When working with both LTR and RTL contents it’s important to mirror all the values that change directionality. Among the properties to watch out for is everything related to borders, margins, and paddings, but also position-related properties, float, or text-align.

For example, what’s text-align: left in LTR needs to be text-align: right in RTL.

There are tools to make it easy to “flip” directionality. One of them is CSSJanus, though it has been written for the “separate style sheet” realm, not the “same style sheet” one.

6. Keep an eye on the details

Watch out for the following items:
  • Images designed for left or right, like arrows or backgrounds, light sources in box-shadow and text-shadow values, and JavaScript positioning and animations: These may require being swapped and accommodated for in the opposite directionality.
  • Font sizes and fonts, especially for non-Latin alphabets: Depending on the script and font, the default font size may be too small. Consider tweaking the size and, if necessary, the font.
  • CSS specificity: When using the [dir='rtl'] (or [dir='ltr']) hook (tip #2), you’re using a selector of higher specificity. This can lead to issues. Just have an eye out, and adjust accordingly.

If you have any questions or feedback, check the Internationalization Webmaster Help Forum, or leave your comments here.

The Webmaster Academy goes international

Webmaster level: All

Since we launched the Webmaster Academy in English back in May 2012, its educational content has been viewed well over 1 million times.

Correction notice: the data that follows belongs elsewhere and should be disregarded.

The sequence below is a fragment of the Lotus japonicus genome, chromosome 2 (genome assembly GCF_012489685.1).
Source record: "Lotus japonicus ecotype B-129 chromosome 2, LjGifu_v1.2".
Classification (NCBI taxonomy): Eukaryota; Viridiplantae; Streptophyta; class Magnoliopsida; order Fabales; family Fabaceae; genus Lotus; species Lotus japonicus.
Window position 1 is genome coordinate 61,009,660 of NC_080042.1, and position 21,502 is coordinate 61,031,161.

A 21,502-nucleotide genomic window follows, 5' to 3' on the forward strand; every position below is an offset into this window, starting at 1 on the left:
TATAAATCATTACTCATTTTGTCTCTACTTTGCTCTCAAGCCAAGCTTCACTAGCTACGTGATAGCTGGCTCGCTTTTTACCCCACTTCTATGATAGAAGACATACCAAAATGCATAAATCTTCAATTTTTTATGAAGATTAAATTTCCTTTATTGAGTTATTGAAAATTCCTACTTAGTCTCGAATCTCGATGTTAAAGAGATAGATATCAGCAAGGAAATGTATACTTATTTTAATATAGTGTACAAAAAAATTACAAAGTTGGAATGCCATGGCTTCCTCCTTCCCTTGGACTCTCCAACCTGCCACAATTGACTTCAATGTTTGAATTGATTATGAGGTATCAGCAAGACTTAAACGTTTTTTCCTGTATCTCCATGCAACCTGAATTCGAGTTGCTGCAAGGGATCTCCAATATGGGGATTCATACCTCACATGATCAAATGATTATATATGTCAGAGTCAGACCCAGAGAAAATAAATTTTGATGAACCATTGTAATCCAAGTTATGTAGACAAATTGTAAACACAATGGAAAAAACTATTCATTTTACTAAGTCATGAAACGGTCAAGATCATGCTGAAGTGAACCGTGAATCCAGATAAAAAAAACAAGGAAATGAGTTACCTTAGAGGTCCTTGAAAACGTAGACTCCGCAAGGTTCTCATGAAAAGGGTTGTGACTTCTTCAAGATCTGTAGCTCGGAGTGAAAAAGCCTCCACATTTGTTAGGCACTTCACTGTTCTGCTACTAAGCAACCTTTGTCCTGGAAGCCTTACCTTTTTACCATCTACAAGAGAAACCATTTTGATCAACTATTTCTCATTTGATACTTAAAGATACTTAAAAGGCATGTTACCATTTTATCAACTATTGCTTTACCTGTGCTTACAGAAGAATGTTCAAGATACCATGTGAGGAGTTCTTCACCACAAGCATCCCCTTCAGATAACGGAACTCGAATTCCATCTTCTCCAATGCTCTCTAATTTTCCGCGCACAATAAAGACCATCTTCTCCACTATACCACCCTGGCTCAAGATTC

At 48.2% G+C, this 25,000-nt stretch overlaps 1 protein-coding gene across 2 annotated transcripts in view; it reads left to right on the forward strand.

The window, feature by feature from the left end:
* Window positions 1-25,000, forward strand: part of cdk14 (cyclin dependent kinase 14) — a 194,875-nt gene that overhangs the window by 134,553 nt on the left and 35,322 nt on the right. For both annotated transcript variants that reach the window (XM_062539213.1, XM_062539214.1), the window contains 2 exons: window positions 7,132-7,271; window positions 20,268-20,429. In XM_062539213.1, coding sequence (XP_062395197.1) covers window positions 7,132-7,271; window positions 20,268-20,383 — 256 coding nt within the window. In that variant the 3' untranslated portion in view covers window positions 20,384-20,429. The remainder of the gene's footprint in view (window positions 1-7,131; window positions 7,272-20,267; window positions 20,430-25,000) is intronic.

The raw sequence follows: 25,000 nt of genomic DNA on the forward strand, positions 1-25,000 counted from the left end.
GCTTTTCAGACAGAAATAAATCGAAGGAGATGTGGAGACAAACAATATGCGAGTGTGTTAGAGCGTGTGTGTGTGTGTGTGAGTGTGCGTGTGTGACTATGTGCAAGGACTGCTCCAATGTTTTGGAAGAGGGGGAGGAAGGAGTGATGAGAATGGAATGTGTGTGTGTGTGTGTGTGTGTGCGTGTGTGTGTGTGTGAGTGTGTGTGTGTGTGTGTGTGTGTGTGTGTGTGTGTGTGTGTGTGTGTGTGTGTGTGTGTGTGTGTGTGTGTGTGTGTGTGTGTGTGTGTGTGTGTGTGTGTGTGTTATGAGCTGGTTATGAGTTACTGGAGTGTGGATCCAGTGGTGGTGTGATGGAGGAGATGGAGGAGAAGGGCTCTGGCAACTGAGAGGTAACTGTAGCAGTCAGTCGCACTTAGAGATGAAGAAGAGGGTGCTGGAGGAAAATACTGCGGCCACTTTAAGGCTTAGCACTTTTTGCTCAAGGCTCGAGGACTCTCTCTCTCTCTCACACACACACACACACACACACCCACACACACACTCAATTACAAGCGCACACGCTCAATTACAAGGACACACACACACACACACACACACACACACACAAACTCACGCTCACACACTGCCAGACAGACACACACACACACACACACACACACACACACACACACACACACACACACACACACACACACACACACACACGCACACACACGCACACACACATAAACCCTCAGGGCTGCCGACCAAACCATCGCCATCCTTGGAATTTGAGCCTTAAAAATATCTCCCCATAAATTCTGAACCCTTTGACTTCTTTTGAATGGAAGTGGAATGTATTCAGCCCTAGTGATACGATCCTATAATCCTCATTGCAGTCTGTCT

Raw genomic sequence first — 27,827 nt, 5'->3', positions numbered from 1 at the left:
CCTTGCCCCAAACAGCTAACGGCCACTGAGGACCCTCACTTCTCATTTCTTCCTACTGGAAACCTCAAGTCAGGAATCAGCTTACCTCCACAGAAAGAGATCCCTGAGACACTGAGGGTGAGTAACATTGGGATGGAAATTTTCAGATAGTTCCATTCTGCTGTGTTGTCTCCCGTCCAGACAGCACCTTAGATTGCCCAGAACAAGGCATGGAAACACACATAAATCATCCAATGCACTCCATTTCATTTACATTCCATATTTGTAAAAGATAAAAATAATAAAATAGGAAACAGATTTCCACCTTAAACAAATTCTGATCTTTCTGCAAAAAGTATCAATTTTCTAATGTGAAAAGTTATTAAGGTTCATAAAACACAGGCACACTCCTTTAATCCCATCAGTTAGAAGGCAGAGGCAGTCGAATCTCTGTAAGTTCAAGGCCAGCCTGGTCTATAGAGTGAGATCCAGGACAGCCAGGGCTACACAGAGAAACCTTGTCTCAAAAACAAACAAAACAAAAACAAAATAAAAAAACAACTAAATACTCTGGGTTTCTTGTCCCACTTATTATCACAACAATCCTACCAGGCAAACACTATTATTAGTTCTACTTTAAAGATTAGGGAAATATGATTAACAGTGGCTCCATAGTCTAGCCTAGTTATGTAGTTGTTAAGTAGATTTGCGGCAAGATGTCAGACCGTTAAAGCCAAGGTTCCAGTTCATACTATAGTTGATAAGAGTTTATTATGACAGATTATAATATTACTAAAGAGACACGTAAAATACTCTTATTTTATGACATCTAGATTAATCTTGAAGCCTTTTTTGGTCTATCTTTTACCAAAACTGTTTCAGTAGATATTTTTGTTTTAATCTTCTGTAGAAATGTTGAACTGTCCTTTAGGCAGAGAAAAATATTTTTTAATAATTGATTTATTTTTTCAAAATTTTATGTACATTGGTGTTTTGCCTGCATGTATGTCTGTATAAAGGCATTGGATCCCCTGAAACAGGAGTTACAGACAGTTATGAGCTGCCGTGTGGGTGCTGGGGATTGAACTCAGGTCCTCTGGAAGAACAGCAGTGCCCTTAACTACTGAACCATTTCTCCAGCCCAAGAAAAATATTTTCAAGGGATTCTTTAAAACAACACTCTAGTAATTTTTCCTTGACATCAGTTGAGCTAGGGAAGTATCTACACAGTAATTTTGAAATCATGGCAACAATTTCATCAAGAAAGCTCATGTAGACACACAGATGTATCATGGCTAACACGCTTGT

The Webmaster Academy was built to guide webmasters in creating great sites that perform well in Google search results. It is an ideal guide for beginner webmasters but also a recommended read for experienced users who wish to learn more about advanced topics.

To support webmasters across the globe, we’re happy to announce that we’re launching the Webmaster Academy in 20 languages. So whether you speak Japanese or Italian, we hope we can help you to make even better websites! You can easily access it through Webmaster Central.

We’d love to read your comments here and invite you to join the discussion in the help forums.

We created a first steps cheat sheet for friends & family

Webmaster level: beginner
Everyone knows someone who just set up their first blog on Blogger, installed WordPress for the first time or maybe who had a web site for some time but never gave search much thought. We came up with a first steps cheat sheet for just these folks. It’s a short how-to list with basic tips on search engine-friendly design, that can help Google and others better understand the content and increase your site’s visibility. We made sure it’s available in thirteen languages. Please feel free to read it, print it, share it, copy and distribute it!